Adventures around Aberdeen and Aberdeenshire
5 August 2021
This blog comes from Andy Cox, creator of the European Divide Trail, and gives detail to a fascinating and diverse off-road cycling tour of Aberdeen and Aberdeenshire, taking in many of the highlights and points of historical and cultural interest this county has to offer. With a huge variety of different types of trail on offer; from moorland tracks, ancient drovers trails and modern forest roads, to cycle paths on disused railway line beds, with numerous small roads and quiet lanes to link then all together.
From the coast to the mountains, through farmland and forest, sand dunes and wind farms, past castles and sleepy fishing ports, ancient monuments and modern cities. As long as you're well prepared on an off-road capable bike, there's plenty of accommodation options along the way, and plenty of cafés and restaurants, distilleries and ice-cream parlours to visit.
Perhaps a night in a bothy appeals to you? Then the route goes past Charr Bothy in Glen Dye. If you fancy a rugged and exhilarating ride to the top of Mount Keen and back, then just keep on up Glen Tanar and ride the loop around the most easterly of all the Munros. At the upper end of the Dee Valley you'll go through the Balmoral Estate where the Queen has her Scottish residence, also in the Dee Valley there is the potential to visit various whiskey distilleries and the Linn of Dee where the river is forced through a narrow gorge shouldn't be missed.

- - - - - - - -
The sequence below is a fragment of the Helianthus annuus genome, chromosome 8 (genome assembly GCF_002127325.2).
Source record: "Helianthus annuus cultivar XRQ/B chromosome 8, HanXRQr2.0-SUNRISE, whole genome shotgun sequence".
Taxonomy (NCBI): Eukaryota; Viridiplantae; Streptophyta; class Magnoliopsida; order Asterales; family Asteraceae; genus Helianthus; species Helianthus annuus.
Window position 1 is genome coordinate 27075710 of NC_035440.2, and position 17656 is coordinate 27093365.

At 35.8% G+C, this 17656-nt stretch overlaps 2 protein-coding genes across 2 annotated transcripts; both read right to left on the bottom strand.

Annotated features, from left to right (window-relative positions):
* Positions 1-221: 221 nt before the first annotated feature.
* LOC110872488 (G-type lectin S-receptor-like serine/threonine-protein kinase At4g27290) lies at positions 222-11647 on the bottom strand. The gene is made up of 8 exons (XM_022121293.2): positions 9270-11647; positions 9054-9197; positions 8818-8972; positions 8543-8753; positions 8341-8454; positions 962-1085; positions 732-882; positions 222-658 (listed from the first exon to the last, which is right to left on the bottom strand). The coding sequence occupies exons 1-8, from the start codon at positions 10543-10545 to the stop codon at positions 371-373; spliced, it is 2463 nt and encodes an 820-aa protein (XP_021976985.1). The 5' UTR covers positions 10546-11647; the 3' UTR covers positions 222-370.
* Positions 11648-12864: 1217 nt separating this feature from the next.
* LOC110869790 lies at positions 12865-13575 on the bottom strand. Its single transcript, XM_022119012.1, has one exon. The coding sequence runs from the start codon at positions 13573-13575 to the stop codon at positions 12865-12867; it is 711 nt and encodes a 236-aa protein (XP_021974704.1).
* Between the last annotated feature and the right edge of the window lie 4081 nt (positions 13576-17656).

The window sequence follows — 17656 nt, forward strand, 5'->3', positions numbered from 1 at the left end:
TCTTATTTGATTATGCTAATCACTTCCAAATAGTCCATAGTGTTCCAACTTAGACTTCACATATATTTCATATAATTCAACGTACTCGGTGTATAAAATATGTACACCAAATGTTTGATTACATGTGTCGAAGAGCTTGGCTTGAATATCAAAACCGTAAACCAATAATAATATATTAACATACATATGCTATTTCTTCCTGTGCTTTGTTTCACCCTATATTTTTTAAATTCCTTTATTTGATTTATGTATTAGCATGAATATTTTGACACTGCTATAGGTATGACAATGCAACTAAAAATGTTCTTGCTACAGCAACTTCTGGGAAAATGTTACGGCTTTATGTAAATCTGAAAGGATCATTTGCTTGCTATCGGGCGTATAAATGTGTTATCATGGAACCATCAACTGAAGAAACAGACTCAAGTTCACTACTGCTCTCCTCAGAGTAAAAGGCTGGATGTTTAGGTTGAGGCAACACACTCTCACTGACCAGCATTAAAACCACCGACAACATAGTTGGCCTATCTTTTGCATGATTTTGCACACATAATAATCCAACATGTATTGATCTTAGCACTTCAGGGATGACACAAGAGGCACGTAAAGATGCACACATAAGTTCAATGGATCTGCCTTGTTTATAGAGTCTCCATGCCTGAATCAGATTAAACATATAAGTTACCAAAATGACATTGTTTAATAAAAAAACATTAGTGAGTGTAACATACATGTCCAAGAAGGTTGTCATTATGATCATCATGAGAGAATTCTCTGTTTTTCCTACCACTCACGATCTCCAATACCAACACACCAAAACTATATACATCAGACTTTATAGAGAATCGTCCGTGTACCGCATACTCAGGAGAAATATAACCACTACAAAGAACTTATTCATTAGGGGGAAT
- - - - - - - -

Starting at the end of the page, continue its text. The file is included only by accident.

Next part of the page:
Then it's past stone circles and over an Iron Age cairn at Pressendye, before traversing the edge of the Cairngorms towards the coast at Portsoy, with a diversion past ancient quarries near Huntly and another distillery in Glen Dronach. Along the coastline of the Moray Firth for a while through Banff and Macduff, and it's back up into the hills across moorland and farmland before joining part of the Formartine and Buchan Way for a few miles from Strichen, before turning off towards the coastal sand dunes.
A tranquil few miles are spent riding around the Loch of Strathbeg with its fascinating history and ruined castle, coast guard houses and the pretty Rattray Head lighthouse. Then it's back inland once again to rejoin the Formantine and Buchan Way, which is a disused railway line now converted to a cycle route, but first a quick tour of the Forest of Deer. You'll then follow the traffic free cycle route almost all the way back into Aberdeen, before turning off the route and following bits of the River Don back into the Granite city.